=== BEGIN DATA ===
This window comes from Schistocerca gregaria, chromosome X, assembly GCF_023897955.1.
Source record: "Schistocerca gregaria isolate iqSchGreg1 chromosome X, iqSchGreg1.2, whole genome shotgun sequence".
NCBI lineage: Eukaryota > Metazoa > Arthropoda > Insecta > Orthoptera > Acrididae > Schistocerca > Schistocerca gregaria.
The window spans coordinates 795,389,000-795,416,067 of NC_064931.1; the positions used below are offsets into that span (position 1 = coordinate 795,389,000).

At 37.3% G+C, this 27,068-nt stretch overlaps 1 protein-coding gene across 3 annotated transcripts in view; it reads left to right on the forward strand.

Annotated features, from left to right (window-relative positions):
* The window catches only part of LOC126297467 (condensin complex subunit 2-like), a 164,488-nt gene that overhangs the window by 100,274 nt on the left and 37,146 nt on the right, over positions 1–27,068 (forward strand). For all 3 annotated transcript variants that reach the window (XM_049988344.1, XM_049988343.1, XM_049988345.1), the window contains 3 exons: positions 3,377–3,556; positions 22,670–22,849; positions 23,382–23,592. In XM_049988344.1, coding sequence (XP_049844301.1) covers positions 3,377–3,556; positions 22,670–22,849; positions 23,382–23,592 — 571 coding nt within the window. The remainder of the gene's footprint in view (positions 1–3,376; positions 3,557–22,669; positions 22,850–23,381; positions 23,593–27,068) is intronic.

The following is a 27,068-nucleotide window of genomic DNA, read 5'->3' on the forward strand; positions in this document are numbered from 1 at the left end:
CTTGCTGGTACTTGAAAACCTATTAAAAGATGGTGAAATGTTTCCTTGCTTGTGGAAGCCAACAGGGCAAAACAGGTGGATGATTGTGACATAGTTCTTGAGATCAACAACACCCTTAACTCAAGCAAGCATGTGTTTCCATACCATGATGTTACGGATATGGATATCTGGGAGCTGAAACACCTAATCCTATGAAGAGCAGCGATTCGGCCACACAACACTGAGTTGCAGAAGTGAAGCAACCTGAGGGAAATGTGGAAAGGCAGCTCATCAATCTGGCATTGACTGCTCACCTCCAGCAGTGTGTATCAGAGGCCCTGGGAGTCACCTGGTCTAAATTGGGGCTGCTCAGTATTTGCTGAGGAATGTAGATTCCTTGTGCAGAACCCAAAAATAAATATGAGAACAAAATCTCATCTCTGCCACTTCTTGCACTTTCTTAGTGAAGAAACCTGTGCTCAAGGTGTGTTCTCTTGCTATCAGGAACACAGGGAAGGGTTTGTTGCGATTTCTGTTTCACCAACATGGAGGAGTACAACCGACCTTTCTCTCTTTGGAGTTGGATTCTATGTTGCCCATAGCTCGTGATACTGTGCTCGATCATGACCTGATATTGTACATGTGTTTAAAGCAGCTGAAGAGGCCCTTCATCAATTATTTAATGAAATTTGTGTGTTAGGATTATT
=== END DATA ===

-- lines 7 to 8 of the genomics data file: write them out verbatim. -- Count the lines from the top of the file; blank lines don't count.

* The window catches only part of LOC126297467 (condensin complex subunit 2-like), a 164,488-nt gene that overhangs the window by 100,274 nt on the left and 37,146 nt on the right, over positions 1–27,068 (forward strand). For all 3 annotated transcript variants that reach the window (XM_049988344.1, XM_049988343.1, XM_049988345.1), the window contains 3 exons: positions 3,377–3,556; positions 22,670–22,849; positions 23,382–23,592. In XM_049988344.1, coding sequence (XP_049844301.1) covers positions 3,377–3,556; positions 22,670–22,849; positions 23,382–23,592 — 571 coding nt within the window. The remainder of the gene's footprint in view (positions 1–3,376; positions 3,557–22,669; positions 22,850–23,381; positions 23,593–27,068) is intronic.

The following is a 27,068-nucleotide window of genomic DNA, read 5'->3' on the forward strand; positions in this document are numbered from 1 at the left end: